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What Others Are Saying

Current & Former Players On Ray Lewis

Three-Time Pro Bowl LB Tom Jackson:
"When you look at his career, what he was able to accomplish over the years, the longevity, the excellence, you start doing a shell game with those top five guys to play the game, Ray Lewis is somewhere in there. … As a player, his skillset was outstanding, but emotionally, in terms of inspiring guys around him to be a better player in your own right, I think there is no one who has ever been better at that than Ray Lewis."

Former Baltimore Ravens Teammate and Pro Bowl QB Trent Dilfer:
"He was the best defensive player on the field every game he played in. Off the field, he was the best. He had this unique ability to resonate with every single person in the locker room. And that's hard to do. In the NFL, unfortunately, sometimes the guy who is most productive has the loudest voice, and that messaging is wrong. Well, that's not the case with Ray. He is the most productive player, but his messaging within the locker room is always right.

"The biggest thing that goes unsaid about Ray is how much he invests in the relationships with his teammates. You see the antics. You see the enthusiasm, the passion on the field, but off the field, he's the first guy to go sit at a locker with someone that's struggling with something, whether it's football related or not football related. He has that personal touch. … You trust everything about him, and he makes everybody better.

"There's an intensity to him. That intensity is authentic. It's genuine, and it's always directed at making the football organization better. … When I say he's the best, really in my experience in the National Football League, I've never seen a person better than him at those three layers: preparation, leadership and play."

Former Baltimore Ravens Teammate and Eight-Time Pro Bowl CB Deion Sanders:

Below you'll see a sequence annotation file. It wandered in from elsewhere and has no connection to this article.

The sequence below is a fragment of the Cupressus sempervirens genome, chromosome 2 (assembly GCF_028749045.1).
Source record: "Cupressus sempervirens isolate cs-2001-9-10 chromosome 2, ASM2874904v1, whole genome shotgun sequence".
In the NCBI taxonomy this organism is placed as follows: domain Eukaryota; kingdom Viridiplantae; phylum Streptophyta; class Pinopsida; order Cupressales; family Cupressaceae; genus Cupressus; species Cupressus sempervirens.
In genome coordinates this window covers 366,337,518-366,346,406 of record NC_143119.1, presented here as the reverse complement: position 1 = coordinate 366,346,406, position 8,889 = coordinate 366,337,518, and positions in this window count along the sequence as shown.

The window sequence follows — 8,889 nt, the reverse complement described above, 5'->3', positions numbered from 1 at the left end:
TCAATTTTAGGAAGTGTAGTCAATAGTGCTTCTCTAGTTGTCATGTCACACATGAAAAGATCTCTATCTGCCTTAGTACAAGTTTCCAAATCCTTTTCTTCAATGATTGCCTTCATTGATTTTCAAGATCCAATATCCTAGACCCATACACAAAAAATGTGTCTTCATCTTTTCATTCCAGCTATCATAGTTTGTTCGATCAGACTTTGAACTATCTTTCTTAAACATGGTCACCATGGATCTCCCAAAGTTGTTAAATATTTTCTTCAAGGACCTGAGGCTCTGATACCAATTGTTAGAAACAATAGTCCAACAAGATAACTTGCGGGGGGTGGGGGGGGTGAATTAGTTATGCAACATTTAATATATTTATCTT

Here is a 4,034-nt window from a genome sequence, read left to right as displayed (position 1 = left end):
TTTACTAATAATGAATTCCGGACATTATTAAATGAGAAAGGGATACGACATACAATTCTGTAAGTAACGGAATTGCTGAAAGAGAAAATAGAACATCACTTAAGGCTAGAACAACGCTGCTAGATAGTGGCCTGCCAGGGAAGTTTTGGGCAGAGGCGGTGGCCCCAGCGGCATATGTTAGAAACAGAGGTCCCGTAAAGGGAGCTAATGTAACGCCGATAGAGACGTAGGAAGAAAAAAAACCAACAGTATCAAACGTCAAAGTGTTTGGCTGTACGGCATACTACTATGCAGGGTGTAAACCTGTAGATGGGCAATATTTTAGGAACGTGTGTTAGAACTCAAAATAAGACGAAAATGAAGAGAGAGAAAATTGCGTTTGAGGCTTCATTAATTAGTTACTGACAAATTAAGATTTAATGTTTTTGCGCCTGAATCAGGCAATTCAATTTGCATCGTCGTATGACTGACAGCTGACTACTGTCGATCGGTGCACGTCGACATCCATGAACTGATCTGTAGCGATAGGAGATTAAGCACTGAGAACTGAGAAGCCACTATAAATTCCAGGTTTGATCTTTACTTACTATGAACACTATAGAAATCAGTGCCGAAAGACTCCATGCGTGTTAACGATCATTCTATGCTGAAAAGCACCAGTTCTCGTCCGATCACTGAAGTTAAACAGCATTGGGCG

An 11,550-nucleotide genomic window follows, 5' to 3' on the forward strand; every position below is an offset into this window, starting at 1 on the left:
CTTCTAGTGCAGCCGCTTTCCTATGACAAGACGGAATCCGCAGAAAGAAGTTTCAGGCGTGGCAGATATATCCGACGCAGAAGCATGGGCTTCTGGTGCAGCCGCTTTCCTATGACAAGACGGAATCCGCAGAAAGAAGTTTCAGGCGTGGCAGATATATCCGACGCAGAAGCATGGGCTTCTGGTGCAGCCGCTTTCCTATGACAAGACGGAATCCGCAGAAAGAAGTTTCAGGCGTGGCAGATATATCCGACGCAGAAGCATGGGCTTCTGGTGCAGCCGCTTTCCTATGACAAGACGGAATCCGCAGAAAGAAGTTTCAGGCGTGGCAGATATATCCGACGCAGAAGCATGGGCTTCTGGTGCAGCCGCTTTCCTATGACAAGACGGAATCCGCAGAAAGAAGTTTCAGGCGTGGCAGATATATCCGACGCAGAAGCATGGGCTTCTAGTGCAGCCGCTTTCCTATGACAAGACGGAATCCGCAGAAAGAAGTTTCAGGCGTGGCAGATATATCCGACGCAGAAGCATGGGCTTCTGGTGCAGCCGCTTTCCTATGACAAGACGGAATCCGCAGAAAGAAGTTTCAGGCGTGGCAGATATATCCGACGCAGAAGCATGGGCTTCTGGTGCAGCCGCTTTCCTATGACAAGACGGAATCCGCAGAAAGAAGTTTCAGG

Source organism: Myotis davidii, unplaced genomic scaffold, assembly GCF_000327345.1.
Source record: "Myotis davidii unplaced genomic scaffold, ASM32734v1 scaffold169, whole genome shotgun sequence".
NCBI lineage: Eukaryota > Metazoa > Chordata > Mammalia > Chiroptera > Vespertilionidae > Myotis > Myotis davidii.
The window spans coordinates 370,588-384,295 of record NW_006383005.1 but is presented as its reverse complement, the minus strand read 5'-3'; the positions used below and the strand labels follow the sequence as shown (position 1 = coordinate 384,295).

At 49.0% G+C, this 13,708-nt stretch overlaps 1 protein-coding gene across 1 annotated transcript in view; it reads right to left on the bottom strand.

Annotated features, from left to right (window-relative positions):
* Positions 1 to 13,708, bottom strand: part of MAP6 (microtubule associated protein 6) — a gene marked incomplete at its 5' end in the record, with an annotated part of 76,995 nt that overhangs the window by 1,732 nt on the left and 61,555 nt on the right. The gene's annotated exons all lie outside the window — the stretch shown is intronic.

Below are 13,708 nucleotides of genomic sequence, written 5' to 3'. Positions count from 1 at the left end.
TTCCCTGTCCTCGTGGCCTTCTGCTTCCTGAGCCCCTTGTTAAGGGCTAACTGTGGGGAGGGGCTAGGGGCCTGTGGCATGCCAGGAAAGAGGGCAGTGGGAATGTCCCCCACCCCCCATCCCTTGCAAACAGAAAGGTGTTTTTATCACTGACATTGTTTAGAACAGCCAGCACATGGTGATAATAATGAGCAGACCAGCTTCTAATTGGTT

"When I played with the Ravens, as a defensive player and a 37-year old savvy veteran, you didn't want to let Ray Lewis down, no matter the situation. I don't care if it was practice, you didn't want to let him down. You wanted to win at all costs."

Four-Time Pro Bowl RB Eddie George:
"He's No. 1 as far as that goes. He laid some of the biggest hits on some of the best players in the NFL. But his knowledge of the game has always been like no one else, too. He's always known where to be, how to get there and who was getting the ball. He was always three or four moves ahead. And you always knew you'd better know where No. 52 was at all times. Because if you didn't — if you weren't paying attention — that could be the end of your career. There's only one Ray Lewis. There will probably be athletes that are bigger and stronger and faster, but the combination of heart and leadership that he brings with it, I'm not sure there will be anyone like him again. To play 10 years in the NFL is amazing, but to play 17 is a completely different stratosphere, and the level he played the game … he's a first-ballot Hall of Famer. He'll probably go down as one of the greatest players out of any position to play in the NFL. He'll go down as one of the greatest players in all of sports."

Vikings Five-Time Pro Bowl RB Adrian Peterson:
"It will definitely be a blow to the league to lose another guy like Ray Lewis. He definitely inspired me, just the passion and how he's dedicated to his craft to be the best. That's definitely what makes him the best linebacker to ever play the game. He will never be forgotten. He will be missed always."

Seven-Time Pro Bowl LB Dwight Freeney:
"He's meant a lot just for the league in general, but [for] defensive guys especially. This is a league where the most focus goes on offense – quarterbacks, running backs, all the high-profile positions. Very few times do you see a defensive guy get highlighted on a commercial, this, that and the other. Then you see Ray on there. It's kind of like he's one of us, even though he's on the opposite team. You feel good when you see him. Obviously, the things he's done for the game and just how he motivates guys …I've been around him a few times at the Pro Bowl, and it really is amazing – how passionate he is. Even in a Pro Bowl game. …There's only one Ray. …He's meant a lot to that organization and that city."